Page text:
The 4,844 second-quarter complaints were scattered across 14 communities. Understandably,  almost 75 percent (3,048) came from 67 Chicago addresses. But they also included 31 from Palos Hills (four addresses) and 665 complaints from Palos Park came from a total of nine addresses. One Palos Park address accounted for 633. Many reports were complaining of noise at night, between 10 p.m. and 7 a.m.

Complaints, which are made through the city Aviation Department’s toll-free hotline (800-914-8537) or online at, rose significantly in the fourth quarter of 2014, when they amounted to 1,995. In most quarters since the Department of Aviation began tracking complaints in 2006, the number usually didn’t amount to more than 500.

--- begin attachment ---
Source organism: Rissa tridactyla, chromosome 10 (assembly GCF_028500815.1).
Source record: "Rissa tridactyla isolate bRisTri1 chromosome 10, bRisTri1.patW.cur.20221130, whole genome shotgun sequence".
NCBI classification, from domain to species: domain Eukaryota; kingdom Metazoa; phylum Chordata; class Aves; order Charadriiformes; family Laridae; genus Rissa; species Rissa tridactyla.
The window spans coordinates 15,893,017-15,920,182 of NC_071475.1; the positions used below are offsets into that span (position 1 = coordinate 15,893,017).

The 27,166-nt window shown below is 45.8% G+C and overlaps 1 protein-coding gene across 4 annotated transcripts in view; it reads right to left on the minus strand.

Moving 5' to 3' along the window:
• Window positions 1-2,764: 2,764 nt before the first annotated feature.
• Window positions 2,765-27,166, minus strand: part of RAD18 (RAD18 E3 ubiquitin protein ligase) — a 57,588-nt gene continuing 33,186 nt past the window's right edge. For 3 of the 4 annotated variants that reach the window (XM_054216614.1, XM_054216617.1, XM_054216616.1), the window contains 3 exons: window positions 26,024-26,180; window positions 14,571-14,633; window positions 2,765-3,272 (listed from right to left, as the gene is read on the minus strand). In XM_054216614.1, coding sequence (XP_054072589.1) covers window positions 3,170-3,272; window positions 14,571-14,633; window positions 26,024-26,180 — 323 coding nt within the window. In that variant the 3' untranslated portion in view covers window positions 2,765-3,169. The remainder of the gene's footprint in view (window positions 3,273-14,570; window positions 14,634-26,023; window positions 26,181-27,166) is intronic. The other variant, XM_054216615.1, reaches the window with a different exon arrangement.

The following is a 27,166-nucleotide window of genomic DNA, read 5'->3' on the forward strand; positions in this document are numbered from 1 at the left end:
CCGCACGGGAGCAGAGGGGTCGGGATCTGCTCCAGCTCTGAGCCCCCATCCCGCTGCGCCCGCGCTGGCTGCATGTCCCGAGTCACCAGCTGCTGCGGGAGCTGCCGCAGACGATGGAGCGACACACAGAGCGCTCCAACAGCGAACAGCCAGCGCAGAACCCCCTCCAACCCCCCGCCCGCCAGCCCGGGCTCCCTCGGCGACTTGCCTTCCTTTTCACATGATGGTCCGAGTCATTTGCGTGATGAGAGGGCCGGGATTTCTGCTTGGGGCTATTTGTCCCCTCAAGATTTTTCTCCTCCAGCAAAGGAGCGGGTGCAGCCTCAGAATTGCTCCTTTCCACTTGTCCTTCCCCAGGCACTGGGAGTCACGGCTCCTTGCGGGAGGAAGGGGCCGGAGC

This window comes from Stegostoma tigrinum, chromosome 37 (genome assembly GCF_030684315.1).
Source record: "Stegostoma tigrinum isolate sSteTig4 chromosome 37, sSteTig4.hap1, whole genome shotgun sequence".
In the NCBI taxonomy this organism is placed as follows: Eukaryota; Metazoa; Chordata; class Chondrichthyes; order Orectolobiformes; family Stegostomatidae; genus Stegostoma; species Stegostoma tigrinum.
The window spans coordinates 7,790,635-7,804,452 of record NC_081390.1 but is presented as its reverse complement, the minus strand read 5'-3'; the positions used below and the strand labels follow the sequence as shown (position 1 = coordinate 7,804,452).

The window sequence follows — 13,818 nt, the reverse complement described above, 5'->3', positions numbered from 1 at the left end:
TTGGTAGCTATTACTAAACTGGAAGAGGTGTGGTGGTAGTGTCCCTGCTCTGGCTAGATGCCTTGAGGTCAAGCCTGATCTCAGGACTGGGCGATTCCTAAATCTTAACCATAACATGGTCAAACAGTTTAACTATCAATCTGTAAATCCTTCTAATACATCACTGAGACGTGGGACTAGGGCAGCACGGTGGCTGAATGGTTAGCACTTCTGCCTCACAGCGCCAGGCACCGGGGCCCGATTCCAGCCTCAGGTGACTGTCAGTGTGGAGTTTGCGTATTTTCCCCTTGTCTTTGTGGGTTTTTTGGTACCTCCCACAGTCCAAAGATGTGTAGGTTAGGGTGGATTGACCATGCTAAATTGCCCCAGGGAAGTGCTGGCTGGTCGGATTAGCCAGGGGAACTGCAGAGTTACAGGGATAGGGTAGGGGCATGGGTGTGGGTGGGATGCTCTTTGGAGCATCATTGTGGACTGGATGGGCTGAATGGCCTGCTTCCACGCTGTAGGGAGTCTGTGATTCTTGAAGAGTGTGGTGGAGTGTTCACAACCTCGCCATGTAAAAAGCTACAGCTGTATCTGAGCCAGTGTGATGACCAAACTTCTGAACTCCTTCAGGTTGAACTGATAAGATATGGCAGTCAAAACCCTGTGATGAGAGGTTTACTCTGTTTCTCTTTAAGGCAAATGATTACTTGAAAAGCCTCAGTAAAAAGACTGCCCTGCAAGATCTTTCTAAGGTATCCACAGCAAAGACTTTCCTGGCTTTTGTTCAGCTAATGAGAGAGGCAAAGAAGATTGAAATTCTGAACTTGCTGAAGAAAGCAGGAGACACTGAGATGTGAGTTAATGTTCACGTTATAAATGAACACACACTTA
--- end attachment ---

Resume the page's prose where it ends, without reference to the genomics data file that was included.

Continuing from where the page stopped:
Some of the increase has been attributed to a change in flight paths that the FAA instituted last year, resulting in more arriving flights coming in from the northeast over Chicago neighborhoods such as Bridgeport and McKinley Park, more than five miles from the airport, where residents weren’t used to be affected by aircraft noise. Departing flights also are heading southwest, causing unusually high noise and subsequent complaints in Burbank.

In order to gather conclusive data regarding increased noise in those areas, Chicago Deputy Commissioner of Aviation Aaron Frame said that a temporary noise monitoring device was deployed in May on the grounds of Reavis High School, at 6034 W. 77th St. in Burbank. He said that in June, that monitor registered an average of 55.2 decibel noise levels, below the 60 level required for schools to be soundproofed. Homes within the 65 DNL sound footprint are eligible for soundproofing.